• Location on MONDAYS: Hörsaal F
  • Location on TUESDAYS: Room SRLP 0.179 (Seminar of Laser Physics, Prof. Peter Hommelhoff chair: in this building).
  • Starting date: Monday, October 16th.
  • UnivIS site here.
  • Evaluation method:
Written exam with two parts:
Multiple-choice test for basic concepts worth up to 30% points.
Essay-type questions and exercises worth up to 70% points. You'll be able to choose between several options.
• You can increase your grade by up to 0.7 by preparing and discussing the exercises provided below (resources section).
  • Prerequisites: The course will be understandable to any student who has passed at least one course in basic quantum mechanics. Ideal for last year bachelor students, master students, and PhD students.
  • Important dates:
March 27, exam date, at 2pm in Hörsaal F.
March 2, deadline to submit exercises (better scanned or with a high-resolution picture, but you can give me originals in class or in my office until February 23; afterwards I'm travelling). While I encourage you to try to work out all the exercises, I will give 0.3 and 0.7 extra points to anyone who invests time in one or more exercises, respectively. I will not judge them according to how well done they are, it is enough to convince me that you thought about them and tried your best.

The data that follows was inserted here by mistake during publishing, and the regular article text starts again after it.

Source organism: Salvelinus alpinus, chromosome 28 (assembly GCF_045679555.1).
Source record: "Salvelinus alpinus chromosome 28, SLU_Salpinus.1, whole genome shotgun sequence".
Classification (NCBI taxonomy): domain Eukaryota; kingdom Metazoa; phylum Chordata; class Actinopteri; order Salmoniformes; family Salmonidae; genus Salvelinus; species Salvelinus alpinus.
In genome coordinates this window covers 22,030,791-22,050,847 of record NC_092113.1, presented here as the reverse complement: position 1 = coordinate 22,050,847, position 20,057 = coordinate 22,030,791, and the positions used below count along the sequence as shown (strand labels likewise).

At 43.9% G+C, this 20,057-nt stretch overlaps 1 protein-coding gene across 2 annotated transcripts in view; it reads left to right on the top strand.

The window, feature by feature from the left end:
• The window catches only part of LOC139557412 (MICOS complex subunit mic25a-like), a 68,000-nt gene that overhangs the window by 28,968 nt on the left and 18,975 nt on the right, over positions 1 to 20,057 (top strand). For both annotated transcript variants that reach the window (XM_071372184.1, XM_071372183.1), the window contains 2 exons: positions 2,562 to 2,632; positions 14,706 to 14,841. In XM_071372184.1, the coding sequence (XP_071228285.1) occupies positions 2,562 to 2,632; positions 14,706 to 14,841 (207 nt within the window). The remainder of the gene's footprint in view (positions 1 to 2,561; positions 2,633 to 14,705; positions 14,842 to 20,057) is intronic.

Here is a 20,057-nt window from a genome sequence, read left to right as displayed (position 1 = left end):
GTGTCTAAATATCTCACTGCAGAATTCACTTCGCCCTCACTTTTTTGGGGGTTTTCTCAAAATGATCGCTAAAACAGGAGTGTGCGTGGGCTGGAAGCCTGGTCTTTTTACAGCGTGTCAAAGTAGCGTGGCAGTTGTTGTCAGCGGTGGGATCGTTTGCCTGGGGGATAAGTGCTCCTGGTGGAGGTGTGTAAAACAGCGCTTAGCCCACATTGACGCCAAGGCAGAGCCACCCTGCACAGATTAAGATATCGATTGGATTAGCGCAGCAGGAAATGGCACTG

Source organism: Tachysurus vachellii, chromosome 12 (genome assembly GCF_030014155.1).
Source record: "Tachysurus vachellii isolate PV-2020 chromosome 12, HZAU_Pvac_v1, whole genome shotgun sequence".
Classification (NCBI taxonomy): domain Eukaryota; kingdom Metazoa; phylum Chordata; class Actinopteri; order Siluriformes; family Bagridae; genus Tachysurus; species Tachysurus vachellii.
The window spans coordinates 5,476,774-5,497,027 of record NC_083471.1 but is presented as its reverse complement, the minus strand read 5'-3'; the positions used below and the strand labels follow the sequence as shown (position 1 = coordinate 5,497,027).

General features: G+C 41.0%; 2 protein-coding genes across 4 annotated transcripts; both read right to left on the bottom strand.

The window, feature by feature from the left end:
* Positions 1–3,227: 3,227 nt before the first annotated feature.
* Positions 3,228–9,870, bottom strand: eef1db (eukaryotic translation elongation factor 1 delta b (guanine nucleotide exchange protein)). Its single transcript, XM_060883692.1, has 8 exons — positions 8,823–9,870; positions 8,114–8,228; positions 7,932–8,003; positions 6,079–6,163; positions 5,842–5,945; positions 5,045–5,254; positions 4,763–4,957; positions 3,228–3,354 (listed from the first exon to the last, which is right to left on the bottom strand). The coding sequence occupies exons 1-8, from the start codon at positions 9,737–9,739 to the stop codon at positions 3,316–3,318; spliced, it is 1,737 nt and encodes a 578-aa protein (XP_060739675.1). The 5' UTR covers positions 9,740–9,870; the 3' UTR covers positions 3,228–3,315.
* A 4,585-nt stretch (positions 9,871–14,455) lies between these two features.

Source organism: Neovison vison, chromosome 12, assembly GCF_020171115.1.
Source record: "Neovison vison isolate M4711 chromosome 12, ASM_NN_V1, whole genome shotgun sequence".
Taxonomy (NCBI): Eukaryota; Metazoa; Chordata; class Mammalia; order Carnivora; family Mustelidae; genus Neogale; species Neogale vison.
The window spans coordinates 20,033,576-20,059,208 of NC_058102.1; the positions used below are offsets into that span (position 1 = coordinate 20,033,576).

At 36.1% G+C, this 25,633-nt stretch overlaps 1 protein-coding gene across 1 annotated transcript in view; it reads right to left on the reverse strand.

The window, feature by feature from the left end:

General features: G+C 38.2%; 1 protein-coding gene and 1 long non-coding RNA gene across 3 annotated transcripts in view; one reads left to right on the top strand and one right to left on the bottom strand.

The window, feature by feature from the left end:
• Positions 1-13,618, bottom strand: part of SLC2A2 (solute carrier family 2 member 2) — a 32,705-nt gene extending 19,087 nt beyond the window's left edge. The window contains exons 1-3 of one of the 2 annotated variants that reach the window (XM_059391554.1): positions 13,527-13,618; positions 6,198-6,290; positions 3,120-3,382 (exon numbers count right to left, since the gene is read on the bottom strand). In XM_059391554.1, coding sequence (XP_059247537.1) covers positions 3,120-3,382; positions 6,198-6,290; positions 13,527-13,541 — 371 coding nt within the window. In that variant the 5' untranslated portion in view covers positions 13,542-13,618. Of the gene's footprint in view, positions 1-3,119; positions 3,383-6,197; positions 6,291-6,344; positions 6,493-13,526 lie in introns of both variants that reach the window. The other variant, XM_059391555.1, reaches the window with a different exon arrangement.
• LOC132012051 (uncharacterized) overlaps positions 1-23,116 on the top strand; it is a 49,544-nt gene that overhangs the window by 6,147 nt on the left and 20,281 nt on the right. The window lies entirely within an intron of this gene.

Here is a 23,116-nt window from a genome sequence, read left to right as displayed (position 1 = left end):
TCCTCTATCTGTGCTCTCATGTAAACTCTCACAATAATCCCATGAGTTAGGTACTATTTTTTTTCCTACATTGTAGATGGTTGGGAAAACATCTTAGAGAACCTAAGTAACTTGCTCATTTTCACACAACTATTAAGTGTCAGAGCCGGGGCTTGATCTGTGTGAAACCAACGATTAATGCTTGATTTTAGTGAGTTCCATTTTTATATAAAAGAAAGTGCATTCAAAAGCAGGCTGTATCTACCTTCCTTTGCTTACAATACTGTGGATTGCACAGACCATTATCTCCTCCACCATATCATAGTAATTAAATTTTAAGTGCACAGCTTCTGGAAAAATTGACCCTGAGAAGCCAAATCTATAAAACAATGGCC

March 2, I will release the solutions to the exercises.
March 12-23, meetings to discuss the exercises (contact me by email from March 1 to fix some time).

Content of the course

The course will contain a selection of topics from the following list:

  • Review of classical mechanics, Hilbert spaces, and quantum mechanics
  • Quantization of the electromagnetic field as a collection of harmonic oscillators: quantum states (number, coherent, squeezed, thermal,entangled,...); phase-space visualization through the Wigner function; other technologically relevant systems captured by the harmonic oscillator model.
  • Quantum theory of atoms and the two-level approximation: atomic energy spectrum; two-level approximation, dynamics, and visualization in the Bloch sphere; other systems that act as "artificial" or "engineered" atoms.
  • Atom-light interaction: Hamiltonian in the dipolar approximation; Jaynes-Cummings model; Rabi oscillations, collapses, and revivals.